Is it defined in your company’s policies and procedures? Are employees allowed to hold two jobs simultaneously?
Due to the high living costs, it has become more and more common for employees to search for a secondary income to supplement the income received from their primary employer. The question is whether an employer should allow this, and if so, under what conditions?
What is moonlighting?
Moonlighting is when an employee works a secondary job alongside his primary job without informing his primary employer. Moonlighting may significantly impact the employee’s productivity at their primary employer or, even worse, compete against their primary employer. It, therefore, becomes essential for employers to take measures to proactively manage the practice of moonlighting.
The South African Constitution allows everyone the right to work, so employers cannot prohibit employees from working. Employers are not expected to accept the negative consequences that an employee’s practice of moonlighting brings them.
It is essential to understand that all employees have a fiduciary duty to act in good faith towards their employer. This would imply that employees must further protect and enhance their employer’s interests.
Navigating moonlighting in business
It is in the employer’s best interest to state in writing what conditions moonlighting is allowed and under what conditions it would constitute misconduct.
The employer may include a clause in employee employment contracts that require an employee to disclose any outside interests or additional employment to them on appointment or during employment when the employee is contemplating moonlighting.
The employer should also have rules that prohibit the employee from taking on a second job if that second job contradicts the employee’s primary employment contract. If the secondary job causes harm to the primary employer or if the secondary job affects the employee’s capacity to perform work for his primary employer, that employee should have written consent from the company before taking up any secondary job.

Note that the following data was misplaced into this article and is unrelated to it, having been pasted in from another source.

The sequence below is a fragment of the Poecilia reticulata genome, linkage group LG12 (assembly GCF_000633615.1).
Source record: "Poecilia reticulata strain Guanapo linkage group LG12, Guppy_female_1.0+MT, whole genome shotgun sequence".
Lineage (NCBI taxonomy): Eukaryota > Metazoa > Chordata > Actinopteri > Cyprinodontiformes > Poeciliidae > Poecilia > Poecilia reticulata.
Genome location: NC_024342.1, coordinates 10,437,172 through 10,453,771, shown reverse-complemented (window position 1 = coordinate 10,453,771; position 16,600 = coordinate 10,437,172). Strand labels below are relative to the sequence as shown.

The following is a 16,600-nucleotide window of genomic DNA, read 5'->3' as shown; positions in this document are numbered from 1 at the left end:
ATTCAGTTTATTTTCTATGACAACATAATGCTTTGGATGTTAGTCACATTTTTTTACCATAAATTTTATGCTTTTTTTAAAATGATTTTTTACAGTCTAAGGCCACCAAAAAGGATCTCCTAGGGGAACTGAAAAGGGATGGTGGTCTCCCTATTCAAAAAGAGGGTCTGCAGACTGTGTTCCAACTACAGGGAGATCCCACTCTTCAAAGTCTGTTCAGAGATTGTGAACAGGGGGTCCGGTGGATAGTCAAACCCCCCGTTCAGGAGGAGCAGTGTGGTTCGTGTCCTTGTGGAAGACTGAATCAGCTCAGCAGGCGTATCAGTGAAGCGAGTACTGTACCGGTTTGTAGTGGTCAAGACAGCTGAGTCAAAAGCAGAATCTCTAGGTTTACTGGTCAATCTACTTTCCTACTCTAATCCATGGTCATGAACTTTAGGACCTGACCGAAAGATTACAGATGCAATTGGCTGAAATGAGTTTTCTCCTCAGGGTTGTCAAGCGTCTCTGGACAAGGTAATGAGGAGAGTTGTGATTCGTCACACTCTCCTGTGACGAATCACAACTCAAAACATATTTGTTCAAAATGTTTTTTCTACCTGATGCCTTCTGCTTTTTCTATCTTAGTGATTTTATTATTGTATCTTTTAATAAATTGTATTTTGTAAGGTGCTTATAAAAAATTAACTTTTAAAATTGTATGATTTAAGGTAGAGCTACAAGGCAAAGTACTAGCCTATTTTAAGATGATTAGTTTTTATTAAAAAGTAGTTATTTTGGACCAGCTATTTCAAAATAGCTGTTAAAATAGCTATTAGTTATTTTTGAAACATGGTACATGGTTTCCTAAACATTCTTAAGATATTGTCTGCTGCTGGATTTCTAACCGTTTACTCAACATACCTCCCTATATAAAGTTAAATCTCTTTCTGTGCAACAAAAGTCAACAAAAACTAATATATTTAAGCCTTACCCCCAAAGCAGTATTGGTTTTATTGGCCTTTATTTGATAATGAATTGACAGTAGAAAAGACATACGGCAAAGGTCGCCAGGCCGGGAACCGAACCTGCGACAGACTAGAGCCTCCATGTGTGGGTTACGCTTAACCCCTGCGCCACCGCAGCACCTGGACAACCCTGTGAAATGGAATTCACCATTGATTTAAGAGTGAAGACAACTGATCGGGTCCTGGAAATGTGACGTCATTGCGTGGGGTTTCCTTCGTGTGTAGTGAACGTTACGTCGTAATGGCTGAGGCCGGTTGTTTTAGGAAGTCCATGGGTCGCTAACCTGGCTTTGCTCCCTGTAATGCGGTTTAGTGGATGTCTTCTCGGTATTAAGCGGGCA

It is vital for an employer to keep in mind that moonlighting in itself is not ordinarily recognised as a form of misconduct and that the employer should explicitly include moonlighting and the conditions attached thereto as part of their disciplinary codes and procedures – Labour Court in the case of Martin & East (Pty) Ltd v Bulbring and others (2016).
Managing the situation
Each case of moonlighting should be investigated and judged on its own merits. The employer should determine if the second job interferes with the employee’s primary job. An employer will, for example, be hard-pressed to discipline an employee for repairing cell phones over the weekend when their ordinary job is sweeping the floors from Monday to Friday. This is because the second job does not interfere, compete or conflict with the primary employer’s business in any way.
With the appropriate policies and procedures, an employer can pursue matters of moonlighting, as employees may very well claim that they were unaware of any rules prohibiting moonlighting. It is, therefore, much easier to manage the practice of moonlighting when proper rules are in place and when employees are required to disclose any outside interest when they commence employment.
Please contact our offices at 0861 737 263 if you require any assistance with your company policies or have any queries regarding moonlighting.